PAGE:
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Meissen Böttger porcelain tea caddy

Meissen Böttger porcelain tea caddy

Usage conditions apply
MARKS: Letter ‘E” in red on unglazed base.
PURCHASED FROM: Hans E. Backer, London, England, 1947.
This tea caddy is from the Smithsonian’s Hans Syz Collection of Meissen Porcelain. Dr. Syz (1894-1991) began his collection in the early years of World War II, when he purchased eighteenth-century Meissen table wares from the Art Exchange run by the New York collector and dealer Adolf Beckhardt (1889-1962). Dr. Syz, a Swiss immigrant to the United States, collected Meissen porcelain while engaged in a professional career in psychiatry and the research of human behavior. He believed that cultural artifacts have an important role to play in enhancing our awareness and understanding of human creativity and its communication among peoples. His collection grew to represent this conviction.
The invention of Meissen porcelain, declared over three hundred years ago early in 1709, was a collective achievement that represents an early modern precursor to industrial chemistry and materials science. The porcelains we see in our museum collections, made in the small town of Meissen in Germany, were the result of an intense period of empirical research. Generally associated with artistic achievement of a high order, Meissen porcelain was also a technological achievement in the development of inorganic, non-metallic materials.
January 15, 1708, is the date for the earliest known recipe for white hard-paste porcelain, but it took five more years of experiments and trials to develop a product for the market. So-called Böttger porcelain denotes the early years of production from 1713 until Böttger’s death in 1719, but versions of his hard-paste porcelain continued in use until the 1730s.
Several of these tea caddies exist with the raised Far Eastern style pattern of birds sitting in, and flying around, flowering shrubs, but not all are gilded like the caddy seen here. The same model was produced in Böttger red stoneware, but it is larger in size due to greater shrinkage in the white porcelain body. The difference between the two is a quarter inch of shrinkage overall (see ID number CE*68.168 with the cover missing). Gilding was introduced before color enameling but the work was carried out either in Dresden at the workshop of the goldsmith Johann Georg Funke the Elder or by Hausmaler (home painters) working in Augsburg.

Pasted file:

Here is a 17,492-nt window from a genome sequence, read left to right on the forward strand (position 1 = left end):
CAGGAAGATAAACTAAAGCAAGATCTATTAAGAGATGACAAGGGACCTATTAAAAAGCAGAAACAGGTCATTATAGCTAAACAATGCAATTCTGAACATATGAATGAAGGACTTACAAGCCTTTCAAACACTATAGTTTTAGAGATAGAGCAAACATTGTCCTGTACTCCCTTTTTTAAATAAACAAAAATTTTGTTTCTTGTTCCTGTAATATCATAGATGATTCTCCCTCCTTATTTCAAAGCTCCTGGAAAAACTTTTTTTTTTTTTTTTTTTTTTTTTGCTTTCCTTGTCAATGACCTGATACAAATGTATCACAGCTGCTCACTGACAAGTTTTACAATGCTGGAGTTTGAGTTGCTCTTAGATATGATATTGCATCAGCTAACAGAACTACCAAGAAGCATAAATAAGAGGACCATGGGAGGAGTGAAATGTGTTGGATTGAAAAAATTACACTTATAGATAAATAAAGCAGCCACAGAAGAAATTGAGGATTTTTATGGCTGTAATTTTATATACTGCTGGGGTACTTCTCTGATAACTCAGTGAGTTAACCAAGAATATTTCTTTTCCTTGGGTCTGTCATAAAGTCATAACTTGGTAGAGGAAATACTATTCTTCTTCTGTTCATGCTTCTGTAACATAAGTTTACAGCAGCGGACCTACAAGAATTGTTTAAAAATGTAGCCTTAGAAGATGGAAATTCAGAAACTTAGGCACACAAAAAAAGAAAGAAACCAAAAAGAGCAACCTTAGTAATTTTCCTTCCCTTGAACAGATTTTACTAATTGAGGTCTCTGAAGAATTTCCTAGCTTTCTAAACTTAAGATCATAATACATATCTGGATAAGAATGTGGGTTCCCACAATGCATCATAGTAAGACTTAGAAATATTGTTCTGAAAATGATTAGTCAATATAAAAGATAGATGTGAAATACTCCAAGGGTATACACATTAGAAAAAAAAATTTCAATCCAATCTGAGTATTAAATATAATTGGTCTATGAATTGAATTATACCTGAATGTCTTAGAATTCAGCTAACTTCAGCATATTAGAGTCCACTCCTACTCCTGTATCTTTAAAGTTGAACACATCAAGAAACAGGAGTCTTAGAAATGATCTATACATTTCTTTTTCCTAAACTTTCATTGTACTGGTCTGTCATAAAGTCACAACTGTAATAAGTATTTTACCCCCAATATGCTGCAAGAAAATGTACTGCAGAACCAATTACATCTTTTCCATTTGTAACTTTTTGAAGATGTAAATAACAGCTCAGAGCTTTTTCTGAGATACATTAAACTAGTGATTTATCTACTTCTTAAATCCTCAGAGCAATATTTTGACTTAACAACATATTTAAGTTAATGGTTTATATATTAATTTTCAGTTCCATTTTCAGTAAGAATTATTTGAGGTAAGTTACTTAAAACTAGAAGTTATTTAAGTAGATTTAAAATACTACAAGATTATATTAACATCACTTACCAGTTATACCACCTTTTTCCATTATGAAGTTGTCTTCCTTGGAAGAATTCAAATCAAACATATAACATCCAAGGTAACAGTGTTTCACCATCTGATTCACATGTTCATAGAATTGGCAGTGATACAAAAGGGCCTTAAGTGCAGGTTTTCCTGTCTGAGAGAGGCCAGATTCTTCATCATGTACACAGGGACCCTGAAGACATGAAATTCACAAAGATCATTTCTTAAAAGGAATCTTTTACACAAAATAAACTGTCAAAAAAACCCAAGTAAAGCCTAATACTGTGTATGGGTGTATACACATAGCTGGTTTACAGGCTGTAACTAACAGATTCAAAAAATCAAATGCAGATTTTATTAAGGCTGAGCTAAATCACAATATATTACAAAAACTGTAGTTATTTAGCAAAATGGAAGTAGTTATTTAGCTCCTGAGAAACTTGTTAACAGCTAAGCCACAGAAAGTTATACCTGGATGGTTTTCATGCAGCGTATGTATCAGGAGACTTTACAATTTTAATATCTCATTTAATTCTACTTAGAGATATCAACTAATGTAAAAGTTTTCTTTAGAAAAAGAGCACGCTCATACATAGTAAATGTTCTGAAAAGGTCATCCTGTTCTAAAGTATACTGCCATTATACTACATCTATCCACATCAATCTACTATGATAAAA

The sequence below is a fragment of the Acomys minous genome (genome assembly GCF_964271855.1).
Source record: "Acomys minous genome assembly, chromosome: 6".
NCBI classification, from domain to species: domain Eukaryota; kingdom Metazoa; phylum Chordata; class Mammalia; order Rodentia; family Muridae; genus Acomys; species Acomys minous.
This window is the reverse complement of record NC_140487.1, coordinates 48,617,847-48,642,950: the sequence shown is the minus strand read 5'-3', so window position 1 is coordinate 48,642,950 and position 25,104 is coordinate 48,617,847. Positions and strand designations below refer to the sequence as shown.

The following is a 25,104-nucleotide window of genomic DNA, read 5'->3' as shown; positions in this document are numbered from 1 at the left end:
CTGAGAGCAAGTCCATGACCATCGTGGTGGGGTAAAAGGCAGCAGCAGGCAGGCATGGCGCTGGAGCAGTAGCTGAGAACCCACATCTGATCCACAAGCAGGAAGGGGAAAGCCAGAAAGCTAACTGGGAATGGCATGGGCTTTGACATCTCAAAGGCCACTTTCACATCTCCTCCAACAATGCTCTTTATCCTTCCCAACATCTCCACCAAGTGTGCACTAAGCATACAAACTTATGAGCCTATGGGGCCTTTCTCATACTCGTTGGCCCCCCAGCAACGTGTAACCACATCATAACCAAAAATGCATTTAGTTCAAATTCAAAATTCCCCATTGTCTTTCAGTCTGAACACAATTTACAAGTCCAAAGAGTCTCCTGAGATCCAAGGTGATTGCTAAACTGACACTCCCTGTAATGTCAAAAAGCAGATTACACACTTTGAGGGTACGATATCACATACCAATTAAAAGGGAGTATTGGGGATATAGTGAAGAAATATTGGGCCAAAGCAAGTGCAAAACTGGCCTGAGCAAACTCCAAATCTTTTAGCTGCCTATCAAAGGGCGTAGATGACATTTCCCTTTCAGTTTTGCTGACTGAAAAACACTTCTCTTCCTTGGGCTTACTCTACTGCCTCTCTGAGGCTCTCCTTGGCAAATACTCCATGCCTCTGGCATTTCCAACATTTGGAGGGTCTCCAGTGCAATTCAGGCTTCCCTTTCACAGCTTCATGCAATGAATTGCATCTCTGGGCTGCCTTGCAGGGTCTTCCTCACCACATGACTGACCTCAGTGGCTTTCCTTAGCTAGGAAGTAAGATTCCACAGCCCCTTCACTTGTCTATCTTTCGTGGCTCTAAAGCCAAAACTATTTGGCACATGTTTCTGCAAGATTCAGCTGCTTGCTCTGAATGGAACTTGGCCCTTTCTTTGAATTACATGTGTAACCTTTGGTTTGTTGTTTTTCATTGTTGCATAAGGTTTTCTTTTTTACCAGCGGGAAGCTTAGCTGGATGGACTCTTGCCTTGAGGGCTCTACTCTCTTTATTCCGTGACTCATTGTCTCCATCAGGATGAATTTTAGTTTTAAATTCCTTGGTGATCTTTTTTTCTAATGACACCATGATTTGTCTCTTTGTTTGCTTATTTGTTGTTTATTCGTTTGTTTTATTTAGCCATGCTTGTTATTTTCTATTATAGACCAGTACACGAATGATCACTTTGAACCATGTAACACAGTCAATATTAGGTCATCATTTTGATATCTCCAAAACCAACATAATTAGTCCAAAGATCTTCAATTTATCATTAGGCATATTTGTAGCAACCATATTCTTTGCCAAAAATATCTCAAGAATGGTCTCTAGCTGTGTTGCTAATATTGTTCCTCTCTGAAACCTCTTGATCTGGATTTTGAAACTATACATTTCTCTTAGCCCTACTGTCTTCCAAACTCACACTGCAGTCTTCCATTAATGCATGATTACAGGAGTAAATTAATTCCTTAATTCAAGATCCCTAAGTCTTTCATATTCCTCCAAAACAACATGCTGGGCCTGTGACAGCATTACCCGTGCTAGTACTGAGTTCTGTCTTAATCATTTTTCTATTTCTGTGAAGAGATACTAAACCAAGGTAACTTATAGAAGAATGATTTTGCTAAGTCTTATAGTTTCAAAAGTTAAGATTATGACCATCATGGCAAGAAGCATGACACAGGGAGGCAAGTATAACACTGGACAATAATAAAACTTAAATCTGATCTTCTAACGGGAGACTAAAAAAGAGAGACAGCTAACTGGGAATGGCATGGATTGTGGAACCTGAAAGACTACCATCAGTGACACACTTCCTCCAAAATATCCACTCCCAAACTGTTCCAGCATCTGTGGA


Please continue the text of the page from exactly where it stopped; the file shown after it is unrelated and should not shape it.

Japanese prototypes influenced the hexagonal form of this caddy and the Meissen Manufactory produced several models of these baluster-shaped tea caddies during the early Böttger period. Sources for the motifs on this earlier group of objects came from prints and pattern books like Paul Decker’s (1677-1713) Muster für Lackierer and the 1688 publication by John Stalker and George Parker A Treatise for Japanning and Varnishing.
Tea, coffee, chocolate, and sugar were luxury products for early eighteenth-century consumers, and the equipage for these hot beverages, made in silver and new ceramic materials like Meissen’s red stoneware and porcelain, was affordable only to the elite of European society. For the growing numbers of people who could afford to purchase tea and coffee, but not the costly vessels for storage, preparation and the drinking of these beverages, less expensive versions of equipage became available made in earthenware pottery in imitation of Chinese blue and white porcelain, and tea caddies were also made in wood and tin as an alternative to porcelain or silver.
On the European exposure to Far Eastern porcelains see Emerson, J., Chen, J., Gardner Gates, M., 2000, Porcelain Stories: From China to Europe.
On the introduction of tea, coffee, and chocolate see Bowman, P.B., 1995, In Praise of Hot Liquors: The Study of Chocolate, Coffee and Tea-drinking 1600-1850.
Hans Syz, J. Jefferson Miller II, Rainer Rückert, 1979, Catalogue of the Hans Syz Collection: Meissen Porcelain and Hausmalerei, pp. 54-55.
Currently not on view
Object Name
caddy, tea
date made
Meissen Manufactory
Physical Description
hard-paste Boettger porcelain (overall material)
painted in onglaze gold (overall color)
overall: 4 7/8 in x 3 7/8 in x 3 7/16 in; 12.3825 cm x 9.8425 cm x 8.73125 cm
ID Number
catalog number
accession number
collector/donor number
Credit Line
Hans C. Syz Collection
See more items in
Cultural and Community Life: Ceramics and Glass
Domestic Furnishings
The Hans C. Syz Collection
Data Source
National Museum of American History
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